Essays at the intersection of marketing and life.
Life is lived in a tumble of moments upon moments, each vying to gain our attention. In the helter-skelter of living, it is unclear which experiences will emerge important, and why.
When revisited, however, life becomes punch-clear. Certain events stand taller, and command more light. Casual facts become crucial evidence as we, Hercules Poirots of our own narratives, seek to explain the moments which made us who we are.
During the summer that I turned sixteen, I worked at a Post Office run by my uncle Ciaran, a caring, imaginative and wise man old enough to be my grandfather. He explained to me the beauty of opera, taught me how to seek out true quality in any domain, and frequently demonstrated that one should work hard not to miss the things that matter.
One mid-week morning in July, I arrived into work in Crumlin at around 10am (Getting up was a challenge at sixteen; so much so that I am surprised when any teenager shows up before noon). In the corner of the Post Office, away from the eye-line of customers but clearly in our view, was a temporary, very bockety television set. Wires were curled and splayed from the back of it, making it look like the ongoing experiment of a mad professor. It was, in the rising heat of the day, a televisual mayfly; alive, but not for long.
Uncle Ciaran was crouched in a corner with an elderly woman explaining her widow’s allowance in low and respectful whispers. Even if he had to repeat his advice four times over, he never tired in his endeavour. At length, he came back to the Post Office counter, and we sat at two wooden stools together, helping the ordinary people of Crumlin put money in their savings accounts, send support to their separated spouses, cash their pensions and buy their TV licences. That is, with the exception of pensioners, for whom TV licences were free.
A pause in the queue was his opportunity to explain the many-wired television. ‘It will only happen once’, he said. ‘We can’t miss a thing. Kiri will be singing’.
It was, that bright Wednesday morning, the day Lady Diana Spencer married Prince Charles. Ciaran was prepared. We were going to pay pensions and witness a wedding.
Selina Scott, the famous news presenter of ITN, filled the little screen. In her cool and sensual voice, she explained the tick-tock of how London Town would witness the event, took measure of the feelings on the street, and prepared us for the first images of the nineteen year old girl whose life would metamorphose before our eyes.
The bride unfurled her dress as I stamped 5-pence savings stamps etched with the image of a docile cow. Kiri Te Kanawa sang Haendel’s beautiful notes as I explained to a customer how to apply for Children’s Allowance.
As Diana said ‘I do’, both Ciaran and I stopped all Counter Service, and simply stared up at the screen.
‘How could you not see an event like today?’ he said to me. His dodgy, tenuous TV wiring seemed to confirm his words: the things that are unmissable are indeed feted to never go missed.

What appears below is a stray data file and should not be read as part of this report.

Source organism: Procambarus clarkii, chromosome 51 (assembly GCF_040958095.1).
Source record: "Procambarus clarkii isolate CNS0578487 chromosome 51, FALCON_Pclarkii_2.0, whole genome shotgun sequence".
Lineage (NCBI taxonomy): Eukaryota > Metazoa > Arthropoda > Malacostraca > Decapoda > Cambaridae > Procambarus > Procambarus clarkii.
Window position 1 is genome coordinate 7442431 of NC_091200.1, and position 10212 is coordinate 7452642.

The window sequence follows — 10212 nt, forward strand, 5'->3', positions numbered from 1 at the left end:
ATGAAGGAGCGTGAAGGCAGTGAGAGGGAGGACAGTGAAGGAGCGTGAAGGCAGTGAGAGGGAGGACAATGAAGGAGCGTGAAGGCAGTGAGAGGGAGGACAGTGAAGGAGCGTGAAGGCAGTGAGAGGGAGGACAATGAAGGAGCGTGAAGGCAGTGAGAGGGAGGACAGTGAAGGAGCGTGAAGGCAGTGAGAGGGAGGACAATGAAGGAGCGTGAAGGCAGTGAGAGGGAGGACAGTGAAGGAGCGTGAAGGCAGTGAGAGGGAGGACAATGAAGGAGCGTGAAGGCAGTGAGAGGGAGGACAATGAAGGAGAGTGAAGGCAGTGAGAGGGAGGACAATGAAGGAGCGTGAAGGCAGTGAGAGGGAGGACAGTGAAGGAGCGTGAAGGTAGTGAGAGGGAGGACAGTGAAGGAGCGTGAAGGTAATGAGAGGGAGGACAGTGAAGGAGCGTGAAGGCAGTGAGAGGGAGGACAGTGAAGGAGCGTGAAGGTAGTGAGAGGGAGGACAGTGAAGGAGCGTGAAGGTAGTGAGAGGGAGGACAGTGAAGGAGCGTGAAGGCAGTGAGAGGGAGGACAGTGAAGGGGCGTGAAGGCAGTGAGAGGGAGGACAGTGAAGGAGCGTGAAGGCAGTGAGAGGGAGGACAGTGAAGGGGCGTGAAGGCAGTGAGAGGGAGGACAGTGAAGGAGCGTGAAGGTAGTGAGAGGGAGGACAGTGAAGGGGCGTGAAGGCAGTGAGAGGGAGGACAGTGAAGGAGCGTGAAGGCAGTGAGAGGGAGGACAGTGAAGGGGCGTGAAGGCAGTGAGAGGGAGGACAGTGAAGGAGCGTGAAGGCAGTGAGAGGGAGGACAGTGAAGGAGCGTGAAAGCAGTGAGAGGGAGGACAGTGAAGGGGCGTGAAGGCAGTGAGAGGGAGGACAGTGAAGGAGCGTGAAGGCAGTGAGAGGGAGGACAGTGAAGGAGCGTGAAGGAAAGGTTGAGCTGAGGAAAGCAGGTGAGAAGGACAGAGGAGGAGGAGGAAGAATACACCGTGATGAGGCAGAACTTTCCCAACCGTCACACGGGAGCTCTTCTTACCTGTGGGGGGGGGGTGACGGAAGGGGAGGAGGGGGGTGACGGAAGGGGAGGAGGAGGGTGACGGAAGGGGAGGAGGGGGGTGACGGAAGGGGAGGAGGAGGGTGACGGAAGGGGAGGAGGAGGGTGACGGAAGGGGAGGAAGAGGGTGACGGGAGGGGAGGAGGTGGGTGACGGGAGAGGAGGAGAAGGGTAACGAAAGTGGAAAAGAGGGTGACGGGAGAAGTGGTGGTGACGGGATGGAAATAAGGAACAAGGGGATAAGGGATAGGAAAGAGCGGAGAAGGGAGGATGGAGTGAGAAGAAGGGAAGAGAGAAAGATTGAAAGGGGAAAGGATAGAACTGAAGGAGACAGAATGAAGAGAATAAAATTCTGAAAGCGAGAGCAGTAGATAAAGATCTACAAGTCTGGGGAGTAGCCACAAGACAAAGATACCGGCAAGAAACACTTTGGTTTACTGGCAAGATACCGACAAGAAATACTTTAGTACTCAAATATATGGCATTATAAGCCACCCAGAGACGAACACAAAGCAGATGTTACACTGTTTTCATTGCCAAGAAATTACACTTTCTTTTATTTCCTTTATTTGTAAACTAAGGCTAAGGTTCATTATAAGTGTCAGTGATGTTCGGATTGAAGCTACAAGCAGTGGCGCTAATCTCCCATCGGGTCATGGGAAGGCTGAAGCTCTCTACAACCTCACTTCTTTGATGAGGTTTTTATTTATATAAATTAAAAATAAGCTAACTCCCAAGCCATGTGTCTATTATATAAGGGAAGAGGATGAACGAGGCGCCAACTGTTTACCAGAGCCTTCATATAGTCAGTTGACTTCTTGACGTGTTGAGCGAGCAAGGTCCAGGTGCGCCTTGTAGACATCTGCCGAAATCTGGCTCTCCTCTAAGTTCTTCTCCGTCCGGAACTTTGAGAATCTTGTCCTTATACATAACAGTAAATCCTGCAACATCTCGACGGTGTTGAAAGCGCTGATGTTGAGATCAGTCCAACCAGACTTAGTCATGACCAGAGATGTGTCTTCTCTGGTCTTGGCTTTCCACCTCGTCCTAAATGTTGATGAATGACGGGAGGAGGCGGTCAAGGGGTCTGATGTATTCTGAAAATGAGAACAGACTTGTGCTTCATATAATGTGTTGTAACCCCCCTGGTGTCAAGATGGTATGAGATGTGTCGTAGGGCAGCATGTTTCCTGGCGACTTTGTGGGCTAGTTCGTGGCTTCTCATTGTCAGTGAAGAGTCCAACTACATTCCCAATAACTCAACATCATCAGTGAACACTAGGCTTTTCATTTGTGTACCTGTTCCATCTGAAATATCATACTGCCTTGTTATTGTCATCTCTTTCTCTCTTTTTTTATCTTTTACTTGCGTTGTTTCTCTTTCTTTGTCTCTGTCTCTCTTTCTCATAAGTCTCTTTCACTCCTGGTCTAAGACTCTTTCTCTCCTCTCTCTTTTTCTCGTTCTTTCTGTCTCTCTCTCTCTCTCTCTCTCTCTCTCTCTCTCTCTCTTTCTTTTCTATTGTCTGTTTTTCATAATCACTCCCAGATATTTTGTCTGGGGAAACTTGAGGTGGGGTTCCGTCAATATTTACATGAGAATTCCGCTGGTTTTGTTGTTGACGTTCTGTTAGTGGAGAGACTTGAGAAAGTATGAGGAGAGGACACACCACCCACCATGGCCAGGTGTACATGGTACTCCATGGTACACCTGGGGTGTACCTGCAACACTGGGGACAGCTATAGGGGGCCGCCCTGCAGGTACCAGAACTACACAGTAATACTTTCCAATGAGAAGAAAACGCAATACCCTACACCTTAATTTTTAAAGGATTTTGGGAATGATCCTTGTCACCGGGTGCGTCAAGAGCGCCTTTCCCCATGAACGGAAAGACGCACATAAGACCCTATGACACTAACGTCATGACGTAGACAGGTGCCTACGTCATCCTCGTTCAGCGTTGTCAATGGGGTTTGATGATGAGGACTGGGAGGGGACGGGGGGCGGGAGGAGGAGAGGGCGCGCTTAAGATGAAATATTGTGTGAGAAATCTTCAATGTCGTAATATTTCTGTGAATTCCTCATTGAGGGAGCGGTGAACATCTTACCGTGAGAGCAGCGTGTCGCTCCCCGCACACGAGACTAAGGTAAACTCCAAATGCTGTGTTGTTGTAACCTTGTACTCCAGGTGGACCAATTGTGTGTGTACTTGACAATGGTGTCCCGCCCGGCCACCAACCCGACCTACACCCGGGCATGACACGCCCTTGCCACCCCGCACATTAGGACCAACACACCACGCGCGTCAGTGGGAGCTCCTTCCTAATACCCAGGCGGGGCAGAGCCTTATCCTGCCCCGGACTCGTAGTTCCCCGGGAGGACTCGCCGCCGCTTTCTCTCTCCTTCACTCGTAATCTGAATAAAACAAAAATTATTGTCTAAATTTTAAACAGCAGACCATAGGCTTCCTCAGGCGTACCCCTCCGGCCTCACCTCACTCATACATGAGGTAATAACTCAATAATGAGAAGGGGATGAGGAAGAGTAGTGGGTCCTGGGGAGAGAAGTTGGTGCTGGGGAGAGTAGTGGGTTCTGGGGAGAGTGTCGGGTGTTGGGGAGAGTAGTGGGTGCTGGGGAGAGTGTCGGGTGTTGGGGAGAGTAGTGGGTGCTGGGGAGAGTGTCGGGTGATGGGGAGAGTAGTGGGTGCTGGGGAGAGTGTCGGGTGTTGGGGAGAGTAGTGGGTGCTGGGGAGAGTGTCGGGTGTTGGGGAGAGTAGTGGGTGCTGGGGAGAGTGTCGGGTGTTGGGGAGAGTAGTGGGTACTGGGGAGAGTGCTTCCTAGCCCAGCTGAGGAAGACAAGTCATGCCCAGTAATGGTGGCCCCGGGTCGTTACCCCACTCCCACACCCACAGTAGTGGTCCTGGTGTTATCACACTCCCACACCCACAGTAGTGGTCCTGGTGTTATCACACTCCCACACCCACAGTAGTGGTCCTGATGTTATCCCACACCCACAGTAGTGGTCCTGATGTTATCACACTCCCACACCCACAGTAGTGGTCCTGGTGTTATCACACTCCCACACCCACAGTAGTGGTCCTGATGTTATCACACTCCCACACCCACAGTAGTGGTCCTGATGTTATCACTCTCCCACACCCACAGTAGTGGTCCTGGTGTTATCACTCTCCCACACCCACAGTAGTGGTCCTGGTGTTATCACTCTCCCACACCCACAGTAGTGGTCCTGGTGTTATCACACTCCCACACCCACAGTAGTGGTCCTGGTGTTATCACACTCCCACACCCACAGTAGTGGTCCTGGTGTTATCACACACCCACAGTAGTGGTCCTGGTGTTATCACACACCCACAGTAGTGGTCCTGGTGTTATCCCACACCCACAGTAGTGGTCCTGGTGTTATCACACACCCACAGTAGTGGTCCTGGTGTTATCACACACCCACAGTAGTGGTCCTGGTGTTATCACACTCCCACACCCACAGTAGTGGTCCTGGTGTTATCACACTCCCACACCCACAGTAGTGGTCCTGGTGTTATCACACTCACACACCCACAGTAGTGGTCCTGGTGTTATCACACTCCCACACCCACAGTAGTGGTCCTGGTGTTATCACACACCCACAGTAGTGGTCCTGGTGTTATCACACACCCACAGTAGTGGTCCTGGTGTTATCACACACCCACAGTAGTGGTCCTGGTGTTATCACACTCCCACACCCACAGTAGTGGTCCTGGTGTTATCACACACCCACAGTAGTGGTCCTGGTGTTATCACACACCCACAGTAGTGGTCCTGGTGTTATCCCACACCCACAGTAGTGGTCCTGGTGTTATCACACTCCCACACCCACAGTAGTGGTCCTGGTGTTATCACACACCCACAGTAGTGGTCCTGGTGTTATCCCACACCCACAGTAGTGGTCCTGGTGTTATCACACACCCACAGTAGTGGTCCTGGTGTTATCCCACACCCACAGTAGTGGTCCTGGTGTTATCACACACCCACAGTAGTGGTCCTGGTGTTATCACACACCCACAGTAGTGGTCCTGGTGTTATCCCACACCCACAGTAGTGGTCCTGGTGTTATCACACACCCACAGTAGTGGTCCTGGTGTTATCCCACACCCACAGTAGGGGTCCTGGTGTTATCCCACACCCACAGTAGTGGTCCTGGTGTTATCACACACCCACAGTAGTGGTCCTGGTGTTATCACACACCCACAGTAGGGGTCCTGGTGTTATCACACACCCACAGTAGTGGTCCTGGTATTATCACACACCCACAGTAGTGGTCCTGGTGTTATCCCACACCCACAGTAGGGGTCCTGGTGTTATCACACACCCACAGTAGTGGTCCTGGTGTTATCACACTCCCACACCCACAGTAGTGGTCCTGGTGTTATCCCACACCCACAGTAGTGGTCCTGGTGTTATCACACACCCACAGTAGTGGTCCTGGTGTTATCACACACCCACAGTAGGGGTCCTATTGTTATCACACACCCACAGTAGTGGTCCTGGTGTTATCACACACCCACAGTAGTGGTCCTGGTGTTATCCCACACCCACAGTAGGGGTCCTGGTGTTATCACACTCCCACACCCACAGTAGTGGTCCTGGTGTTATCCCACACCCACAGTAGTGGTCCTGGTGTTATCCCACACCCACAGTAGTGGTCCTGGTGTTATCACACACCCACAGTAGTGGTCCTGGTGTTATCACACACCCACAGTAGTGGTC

As the day wore on, the voice of Selina Scott was the backdrop to its unremitting joy. Being sixteen, the moment played out just like any other. The Royal Wedding was simply a thing that happened.
Just a few months ago, on the 20th anniversary of Diana’s death, I came across a TV interview that packed a punch. ITN was revisiting the journalists who covered the Princess’ life in the media. Suddenly, who filled the screen only a living, real-time Selina Scott. The same cool, sensuous voice. Still a very beautiful woman. She had quit mainstream media years previous. I had not thought of her for an eon, but there she was.
‘Selina!’, I said. What ever became of Selina? The interview gave no inkling, as she spoke of the wedding and not of herself.
But the internet is made for such questions.
It transpires that Selina moved back to her native North Yorkshire and had found a path so fully counter to London media that it took me a cool moment to take it in.
Selina Scott and was now making socks.
Mohair socks. Cashmere socks. Socks made with the wool of yaks. Something stirred within me, as I considered the trajectories of my private Royal Wedding on that day in 1981. The widow to whom Ciaran so patiently explained her entitlements was dead within the season. Ciaran himself, the uncle who shone so brightly as a person of kindness and insight in my young life, died in his sleep four years later. Diana would have a tragic rendezvous in a Parisian tunnel sixteen years after those vows in St Paul’s Cathedral.
Selina Scott and I were Royal Wedding survivors. We were still here to weave the tale.
I got on her website and ordered a couple of pairs of knee-length mohair socks. Yes, knee-length. Of course, Mohair. When one buys socks, one should always purchase socks of the very best quality.
They arrived in the post recently and today is their first outing. As I walked the dog, I felt the cool comfort of silk-like mohair cling to my feet and calves. All of the immersive power of that summer’s day aged sixteen, channeled through my pair of Selina Scotts.